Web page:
A BIG HAND FOR THE LITTLE LADY (1966), is the second film I've watched recently dealing with a poker game. The other was THE CINCINNATI KID (1965) (which was the better film). I'm thinking I may have to schedule a viewing of COOL HAND LUKE (1967) soon. Remember, sometimes nothing can be a real cool hand.
I'd seen LITTLE LADY years ago and it was fun to revisit it, even though I knew what was coming. The story concerns an annual high stakes poker game in Laredo. The players are all high rollers and they include undertaker Tropp (Charles Bickford), cattleman Henry Drummond (Jason Robards), lawyer Otto Habershaw (Kevin McCarthy, whom I met once at a monster movie convention), Wilcox (Robert Middleton) and Buford (John Qualen).
Settlers Meredith (Henry Fonda), his wife Mary (Joanne Woodward) and their young son Jackie (Gerald Michenaud) are passing through town on their way to San Antonio when their wagon breaks. While repairs are being made, Meredith, a former gambling addict, asks to be allowed to just watch the game. Permission is granted and before you know it, he's joined the game and has lost all of the family's savings. When it's his turn to deal, it appears that everyone has been dealt a possible winning hand causing the pot to skyrocket. Before Meredith can bet, he suffers a heart attack and is forced to leave the game. Mary takes his place at the table, and with no knowledge of poker and aided by banker C.P. Ballinger (Paul Ford) who lends her money based on seeing her hand, she plays the game.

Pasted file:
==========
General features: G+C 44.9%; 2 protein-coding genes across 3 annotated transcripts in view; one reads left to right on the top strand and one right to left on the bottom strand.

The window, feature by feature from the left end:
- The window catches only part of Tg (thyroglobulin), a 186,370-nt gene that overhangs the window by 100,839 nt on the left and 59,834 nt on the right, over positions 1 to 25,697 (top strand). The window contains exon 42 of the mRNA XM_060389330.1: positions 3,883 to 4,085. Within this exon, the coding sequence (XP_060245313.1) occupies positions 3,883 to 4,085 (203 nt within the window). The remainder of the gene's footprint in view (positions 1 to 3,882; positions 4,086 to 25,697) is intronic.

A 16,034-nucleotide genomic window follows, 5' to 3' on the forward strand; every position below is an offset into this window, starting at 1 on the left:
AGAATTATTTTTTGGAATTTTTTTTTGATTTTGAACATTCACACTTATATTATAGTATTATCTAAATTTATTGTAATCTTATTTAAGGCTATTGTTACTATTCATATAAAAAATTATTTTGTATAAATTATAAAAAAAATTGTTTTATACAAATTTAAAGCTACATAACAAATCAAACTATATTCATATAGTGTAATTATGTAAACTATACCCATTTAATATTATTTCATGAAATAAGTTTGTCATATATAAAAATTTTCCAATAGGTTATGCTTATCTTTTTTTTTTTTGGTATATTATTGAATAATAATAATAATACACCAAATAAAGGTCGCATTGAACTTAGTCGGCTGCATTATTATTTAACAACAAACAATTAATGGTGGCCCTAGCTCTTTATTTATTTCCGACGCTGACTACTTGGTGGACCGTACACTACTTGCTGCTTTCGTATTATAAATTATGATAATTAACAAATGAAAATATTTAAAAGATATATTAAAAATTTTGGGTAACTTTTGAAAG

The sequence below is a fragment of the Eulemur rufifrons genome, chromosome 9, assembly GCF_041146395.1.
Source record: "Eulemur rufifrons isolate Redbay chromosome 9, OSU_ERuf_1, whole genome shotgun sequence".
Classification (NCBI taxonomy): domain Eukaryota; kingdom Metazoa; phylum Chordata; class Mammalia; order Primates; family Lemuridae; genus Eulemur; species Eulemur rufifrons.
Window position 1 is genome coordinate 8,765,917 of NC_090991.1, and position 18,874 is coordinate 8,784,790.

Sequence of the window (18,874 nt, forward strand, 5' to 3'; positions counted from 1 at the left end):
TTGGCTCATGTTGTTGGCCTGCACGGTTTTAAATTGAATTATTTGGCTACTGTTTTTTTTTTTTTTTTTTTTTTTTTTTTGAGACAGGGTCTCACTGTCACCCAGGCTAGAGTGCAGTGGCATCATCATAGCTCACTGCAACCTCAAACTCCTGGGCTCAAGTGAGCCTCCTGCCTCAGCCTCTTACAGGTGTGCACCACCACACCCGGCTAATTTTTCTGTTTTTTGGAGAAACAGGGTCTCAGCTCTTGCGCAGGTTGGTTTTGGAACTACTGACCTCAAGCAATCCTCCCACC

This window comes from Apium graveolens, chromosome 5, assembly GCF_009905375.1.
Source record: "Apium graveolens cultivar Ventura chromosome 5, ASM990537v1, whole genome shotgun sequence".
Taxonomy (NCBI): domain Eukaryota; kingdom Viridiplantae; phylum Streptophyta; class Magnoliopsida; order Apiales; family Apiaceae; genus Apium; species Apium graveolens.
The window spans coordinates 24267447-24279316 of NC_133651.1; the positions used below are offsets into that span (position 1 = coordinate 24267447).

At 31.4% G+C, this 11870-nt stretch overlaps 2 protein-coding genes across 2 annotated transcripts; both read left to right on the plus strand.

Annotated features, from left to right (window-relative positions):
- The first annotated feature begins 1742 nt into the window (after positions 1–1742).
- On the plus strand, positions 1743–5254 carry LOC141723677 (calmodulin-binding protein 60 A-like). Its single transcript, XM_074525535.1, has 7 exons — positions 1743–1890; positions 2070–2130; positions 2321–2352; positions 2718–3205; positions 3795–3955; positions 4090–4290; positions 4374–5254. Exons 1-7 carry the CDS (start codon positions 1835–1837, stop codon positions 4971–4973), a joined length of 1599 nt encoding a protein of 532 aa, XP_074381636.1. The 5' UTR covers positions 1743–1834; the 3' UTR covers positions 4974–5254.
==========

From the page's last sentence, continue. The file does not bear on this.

To say anything more would spoil the major third act plot twist. Suffice it to say, it's a doozy. A BIG HAND FOR THE LITTLE LADY has a great cast and it's well directed by Fielder Cook but the film has a slightly claustrophobic and stagy feel as much of the action takes place in a saloon back room where the poker game is played. That's no surprise because the material was originally written by Sidney Carroll as BIG DEAL IN LAREDO, an episode of the television series THE DUPONT SHOW OF THE WEEK in 1962. Carroll expanded his teleplay for the big screen and opened the action up a bit, added some characters and lengthened the running time. It still plays like a spruced up made-for-television movie but that really doesn't matter because the actors are all having fun and the gotcha is a very clever bit of sleight of hand.
I enjoyed A BIG HAND FOR THE LITTLE LADY. It's no classic but you could do much worse. It's a great way to kill 95 minutes on a Saturday afternoon.